Ricky Burcat

EOS - Aqua, Aura, Terra

Employee Spotlight

How would you describe the culture at Relative Dynamics?

The EOS team at NASA Goddard is a very welcoming bunch. I have found it to be an atmosphere conducive to learning new skills and developing expertise. The tradition of Thursday trivia is a nice touch too. As an employee of Relative Dynamics, I am well supported to grow as a professional, be it from receiving educational assistance for grad school, or from being encouraged to step into new roles.

What does a typical day look like for you?

As a Guidance, Navigation, and Control (GNC) Engineer for the Aqua and Aura satellites, I typically start my day by looking at a report of spacecraft telemetry from the previous day to ensure that no anomalies have occurred. After checking the daily report, I normally jump back into one of the projects that I'm working on.

One of those projects is to develop the process for performing a retrograde delta-v maneuver, something the spacecraft were not originally designed to do when they were launched in 2002 (Aqua) and 2004 (Aura). This often involves running multiple simulations to test what would happen in a nominal case, but also to understand what could happen if a contingency were to occur during the maneuver. We need to make sure that rotating the spacecraft doesn't prevent them from being able to generate solar power, and doesn't cause sunlight to damage the sensitive science instruments.

As the GNC Engineer, I'm also involved in performing propulsive maneuvers which keep the spacecraft in their proper orbits, or on rare but exciting occasions, to maneuver the spacecraft away from a potential collision with space junk.

What are some of the opportunities for growth and mentorship that you have seen?

At EOS, I started as an Online Certified Engineer, which are the engineers who perform shift work around the clock to maintain communication with the satellites. As an online engineer, I was able to work alongside folks with decades of experience. The EOS team is large enough that offline positions, for example the subsystem engineers, inevitably become available from time to time. This is one avenue for growth, and it's the avenue that I chose.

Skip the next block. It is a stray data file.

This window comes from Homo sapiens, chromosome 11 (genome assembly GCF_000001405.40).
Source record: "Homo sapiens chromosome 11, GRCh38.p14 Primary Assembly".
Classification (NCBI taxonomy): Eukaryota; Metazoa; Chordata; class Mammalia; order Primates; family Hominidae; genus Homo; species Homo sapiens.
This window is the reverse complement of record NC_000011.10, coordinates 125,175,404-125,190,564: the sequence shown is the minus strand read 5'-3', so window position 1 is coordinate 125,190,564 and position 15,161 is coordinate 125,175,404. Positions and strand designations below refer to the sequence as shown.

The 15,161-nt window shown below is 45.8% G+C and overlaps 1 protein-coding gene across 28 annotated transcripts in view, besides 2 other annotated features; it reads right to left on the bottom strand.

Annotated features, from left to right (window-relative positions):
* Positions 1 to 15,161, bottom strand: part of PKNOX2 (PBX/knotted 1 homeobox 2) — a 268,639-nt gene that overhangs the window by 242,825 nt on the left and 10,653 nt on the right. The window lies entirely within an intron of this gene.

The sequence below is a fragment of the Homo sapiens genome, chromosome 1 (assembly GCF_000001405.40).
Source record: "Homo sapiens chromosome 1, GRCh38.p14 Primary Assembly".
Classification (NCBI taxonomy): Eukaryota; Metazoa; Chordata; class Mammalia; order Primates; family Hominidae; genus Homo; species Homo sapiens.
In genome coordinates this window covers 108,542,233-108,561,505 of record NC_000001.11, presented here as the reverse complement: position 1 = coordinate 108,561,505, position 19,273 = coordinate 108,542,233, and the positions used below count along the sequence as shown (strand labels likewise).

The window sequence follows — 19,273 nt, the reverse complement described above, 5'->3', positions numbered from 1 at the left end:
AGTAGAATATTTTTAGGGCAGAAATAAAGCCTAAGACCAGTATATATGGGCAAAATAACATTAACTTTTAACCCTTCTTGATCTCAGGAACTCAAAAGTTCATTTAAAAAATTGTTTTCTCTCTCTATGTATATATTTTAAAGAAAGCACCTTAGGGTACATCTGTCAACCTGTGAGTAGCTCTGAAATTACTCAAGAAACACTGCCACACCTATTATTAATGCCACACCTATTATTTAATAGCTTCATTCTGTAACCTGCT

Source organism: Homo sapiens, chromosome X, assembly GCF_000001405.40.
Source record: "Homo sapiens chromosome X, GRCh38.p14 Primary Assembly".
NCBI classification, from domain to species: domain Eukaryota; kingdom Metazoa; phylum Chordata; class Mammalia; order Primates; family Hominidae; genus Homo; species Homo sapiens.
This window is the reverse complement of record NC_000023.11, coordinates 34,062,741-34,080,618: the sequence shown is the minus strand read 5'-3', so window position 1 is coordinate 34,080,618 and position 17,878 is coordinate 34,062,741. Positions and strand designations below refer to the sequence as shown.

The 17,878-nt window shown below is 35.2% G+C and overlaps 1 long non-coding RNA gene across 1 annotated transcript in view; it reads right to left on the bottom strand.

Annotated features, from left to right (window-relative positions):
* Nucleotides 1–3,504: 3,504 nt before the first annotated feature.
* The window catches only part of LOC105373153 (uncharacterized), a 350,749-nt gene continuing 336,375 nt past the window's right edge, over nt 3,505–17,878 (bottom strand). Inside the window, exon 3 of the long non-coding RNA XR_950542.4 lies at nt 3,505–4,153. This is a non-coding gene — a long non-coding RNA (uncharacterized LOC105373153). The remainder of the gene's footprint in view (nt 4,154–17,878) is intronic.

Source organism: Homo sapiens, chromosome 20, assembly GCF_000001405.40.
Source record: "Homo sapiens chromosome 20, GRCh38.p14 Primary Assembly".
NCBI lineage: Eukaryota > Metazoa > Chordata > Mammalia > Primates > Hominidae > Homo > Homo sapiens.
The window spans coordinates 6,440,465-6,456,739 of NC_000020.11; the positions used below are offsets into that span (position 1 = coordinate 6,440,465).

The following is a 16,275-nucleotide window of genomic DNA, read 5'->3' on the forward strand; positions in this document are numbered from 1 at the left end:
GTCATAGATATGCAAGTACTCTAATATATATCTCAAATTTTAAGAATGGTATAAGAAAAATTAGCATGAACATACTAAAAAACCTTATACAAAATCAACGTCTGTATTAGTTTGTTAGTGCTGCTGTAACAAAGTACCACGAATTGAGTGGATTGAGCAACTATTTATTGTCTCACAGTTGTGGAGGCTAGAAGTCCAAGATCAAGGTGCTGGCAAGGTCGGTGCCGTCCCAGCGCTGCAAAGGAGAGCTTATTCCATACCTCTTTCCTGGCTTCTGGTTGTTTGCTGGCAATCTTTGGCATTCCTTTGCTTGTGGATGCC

After 8 months as an online engineer, I spent a year as the Electrical Power and Thermal Control Subsystems (EPS/TCS) Engineer. During my tenure, I received training and support from the previous EPS/TCS Engineer. After a year, I transitioned to the GNC position, where I work alongside a senior GNC engineer with years of experience. Many of the offline engineers and managers have held multiple positions within the Flight Operations Team, so there is a rich diversity of experience that all members of the team are able to draw from.

In addition to the mentorship I have received, I also really enjoy the opportunity to be a mentor to younger engineers. I was able to help train new online engineers as well as new EPS/TCS and GNC Engineers.

What are some of the things you look forward to most in your job?

In general, I enjoy the opportunity to solve problems, and the main project I am working on, to develop the retrograde delta-v maneuver capability for the Aqua and Aura spacecraft, is full of opportunities for creative solutions.

What is an example of a hard problem or project you've had to solve?

Working to develop the retrograde delta-v maneuver capabilities for the Aqua and Aura spacecraft is full of difficult problems. One of those problems is to quantify the amount of solar energy which would be imparted onto the side of the s/c which typically never sees sunlight. This depends on many factors, such as when in the year the maneuver is to occur, where in the orbit it is to occur, the maximum rate of rotation of the spacecraft, which axis (and which direction about that axis) the spacecraft will rotate around, to name several. I developed a tool which takes all of those inputs and performs the analysis. This tool has given us insight into which parameters we can tweak, and how to tweak them, in order to develop a maneuver plan which meets the various constraints of the problem.

Why did you choose to work at Relative Dynamics?

I started my career in engineering, but took a few years off to explore other options in natural resource management, including 2 years of AmeriCorps service with the Maryland Conservation Corps. Relative Dynamics valued my untraditional career arc, and welcomed me back into the world of engineering when I was ready to return. There is a real emphasis at RD on personal growth as well as professional growth.

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